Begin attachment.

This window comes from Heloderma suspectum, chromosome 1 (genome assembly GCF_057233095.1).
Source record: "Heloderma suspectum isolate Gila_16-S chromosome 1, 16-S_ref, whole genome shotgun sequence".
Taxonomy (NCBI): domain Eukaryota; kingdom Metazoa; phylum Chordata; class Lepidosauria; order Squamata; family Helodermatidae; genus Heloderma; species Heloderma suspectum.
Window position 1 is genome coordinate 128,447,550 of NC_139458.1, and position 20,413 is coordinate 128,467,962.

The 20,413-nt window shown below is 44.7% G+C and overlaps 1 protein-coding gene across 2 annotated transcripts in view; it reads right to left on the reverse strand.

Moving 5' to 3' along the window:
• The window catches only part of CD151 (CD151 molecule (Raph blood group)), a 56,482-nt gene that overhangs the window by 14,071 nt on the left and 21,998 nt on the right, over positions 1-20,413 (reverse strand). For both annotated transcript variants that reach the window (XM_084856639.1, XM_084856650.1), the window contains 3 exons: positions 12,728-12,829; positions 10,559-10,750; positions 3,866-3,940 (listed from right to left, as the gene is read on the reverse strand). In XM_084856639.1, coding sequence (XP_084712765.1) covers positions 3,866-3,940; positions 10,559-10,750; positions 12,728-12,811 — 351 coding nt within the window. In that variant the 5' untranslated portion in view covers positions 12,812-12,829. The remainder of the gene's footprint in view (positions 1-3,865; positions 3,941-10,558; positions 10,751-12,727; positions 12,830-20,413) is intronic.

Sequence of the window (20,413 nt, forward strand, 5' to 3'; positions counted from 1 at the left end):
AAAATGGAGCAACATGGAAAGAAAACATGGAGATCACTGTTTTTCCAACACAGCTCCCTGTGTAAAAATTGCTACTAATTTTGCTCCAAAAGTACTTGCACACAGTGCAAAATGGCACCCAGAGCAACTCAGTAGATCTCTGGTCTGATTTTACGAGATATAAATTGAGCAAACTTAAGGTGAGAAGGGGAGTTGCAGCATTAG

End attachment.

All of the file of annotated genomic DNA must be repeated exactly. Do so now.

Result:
This window comes from Heloderma suspectum, chromosome 1 (genome assembly GCF_057233095.1).
Source record: "Heloderma suspectum isolate Gila_16-S chromosome 1, 16-S_ref, whole genome shotgun sequence".
Taxonomy (NCBI): domain Eukaryota; kingdom Metazoa; phylum Chordata; class Lepidosauria; order Squamata; family Helodermatidae; genus Heloderma; species Heloderma suspectum.
Window position 1 is genome coordinate 128,447,550 of NC_139458.1, and position 20,413 is coordinate 128,467,962.

The 20,413-nt window shown below is 44.7% G+C and overlaps 1 protein-coding gene across 2 annotated transcripts in view; it reads right to left on the reverse strand.

Moving 5' to 3' along the window:
• The window catches only part of CD151 (CD151 molecule (Raph blood group)), a 56,482-nt gene that overhangs the window by 14,071 nt on the left and 21,998 nt on the right, over positions 1-20,413 (reverse strand). For both annotated transcript variants that reach the window (XM_084856639.1, XM_084856650.1), the window contains 3 exons: positions 12,728-12,829; positions 10,559-10,750; positions 3,866-3,940 (listed from right to left, as the gene is read on the reverse strand). In XM_084856639.1, coding sequence (XP_084712765.1) covers positions 3,866-3,940; positions 10,559-10,750; positions 12,728-12,811 — 351 coding nt within the window. In that variant the 5' untranslated portion in view covers positions 12,812-12,829. The remainder of the gene's footprint in view (positions 1-3,865; positions 3,941-10,558; positions 10,751-12,727; positions 12,830-20,413) is intronic.

Sequence of the window (20,413 nt, forward strand, 5' to 3'; positions counted from 1 at the left end):
AAAATGGAGCAACATGGAAAGAAAACATGGAGATCACTGTTTTTCCAACACAGCTCCCTGTGTAAAAATTGCTACTAATTTTGCTCCAAAAGTACTTGCACACAGTGCAAAATGGCACCCAGAGCAACTCAGTAGATCTCTGGTCTGATTTTACGAGATATAAATTGAGCAAACTTAAGGTGAGAAGGGGAGTTGCAGCATTAG